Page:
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FAITH-BASED MISSILE DEFENSE

taurus3.jpgEarly in his administration, President Bush put a whole lot of stock in "faith-based" initiatives to solve domestic problems. Now, the President seems to be taking the same approach to military matters.Yesterday, President Bush campaigned at a Boeing plant, promoting his missile defense system, due to come on line shortly. "We say to those tyrants who believe they can blackmail America and the free world, 'You fire, we're going to shoot it down,'" he said.But there's a teeny-tiny problem with this bold declaration: no one knows whether it's true or not. The anti-missile system's effectiveness is a matter of faith, not evidence. Because, in a rush to ready the system before the election, the Defense Department scrapped some of the $10 billion per year program's most important tests. And the results the Pentagon does have are murky, at best."Thomas P. Christie, director of the Pentagon's office of Operational Test and Evaluation, said a shortage of testing data would likely make it difficult for him to assess the system's effectiveness ahead of any deployment this year," the Washington Post noted earlier this year. "He expressed concern about the small number and relatively simple nature of flight tests, noting they have used the same course each time and have relied on surrogates and prototypes for key elements still under development."Slate's Fred Kaplan translates:

In the past six years of flight tests, here is what the Pentagon's missile-defense agency has demonstrated: A missile can hit another missile in mid-air as long as a) the operators know exactly where the target missile has come from and where it's going; b) the target missile is flying at a slower-than-normal speed; c) it's transmitting a special beam that exaggerates its radar signature, thus making it easier to track; d) only one target missile has been launched; and e) the "attack" happens in daylight.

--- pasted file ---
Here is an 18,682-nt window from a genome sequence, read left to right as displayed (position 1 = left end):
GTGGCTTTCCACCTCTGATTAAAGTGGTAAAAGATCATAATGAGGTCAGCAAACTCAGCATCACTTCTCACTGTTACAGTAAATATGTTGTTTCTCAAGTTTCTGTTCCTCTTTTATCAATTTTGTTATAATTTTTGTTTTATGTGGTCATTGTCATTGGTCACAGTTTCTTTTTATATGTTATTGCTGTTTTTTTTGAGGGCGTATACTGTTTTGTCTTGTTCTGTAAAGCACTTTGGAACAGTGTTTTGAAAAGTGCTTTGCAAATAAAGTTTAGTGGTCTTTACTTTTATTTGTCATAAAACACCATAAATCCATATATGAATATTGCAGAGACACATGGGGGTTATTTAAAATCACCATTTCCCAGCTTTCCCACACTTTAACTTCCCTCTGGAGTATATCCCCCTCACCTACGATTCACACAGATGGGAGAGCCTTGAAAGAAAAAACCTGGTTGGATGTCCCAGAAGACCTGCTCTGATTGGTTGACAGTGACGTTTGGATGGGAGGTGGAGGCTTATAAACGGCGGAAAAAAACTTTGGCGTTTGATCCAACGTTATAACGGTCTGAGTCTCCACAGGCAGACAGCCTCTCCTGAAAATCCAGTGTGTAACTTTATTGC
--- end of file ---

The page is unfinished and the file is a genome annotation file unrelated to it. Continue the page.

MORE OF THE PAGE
Phillip Coyle, Christie's predecessor, put it more succinctly: the system is "simply not up to the job," he said.Now, some might argue that merely having some deterrent to, say, North Korean missiles -- no matter how half-assed -- is better than nothing. Which would be true. If Pyongyang was worried at all that the thing might work. But if the Pentagon's own testing chiefs aren't convinced, what are the chances that the North Koreans are?The situation isn't likely to change any time soon. The next stages of the Pentagon's missile defense plan call for building defenses that can catch enemy rockets before they take off. But in a study last year, the American Physical Society said that couldn't be done with current or near-term American anti-missile technology.So it's no surprise that when the Defense Department tried to show off its anti-missile training program to reporters earlier this year, the wargame had to be rigged in order for the good guys to win.
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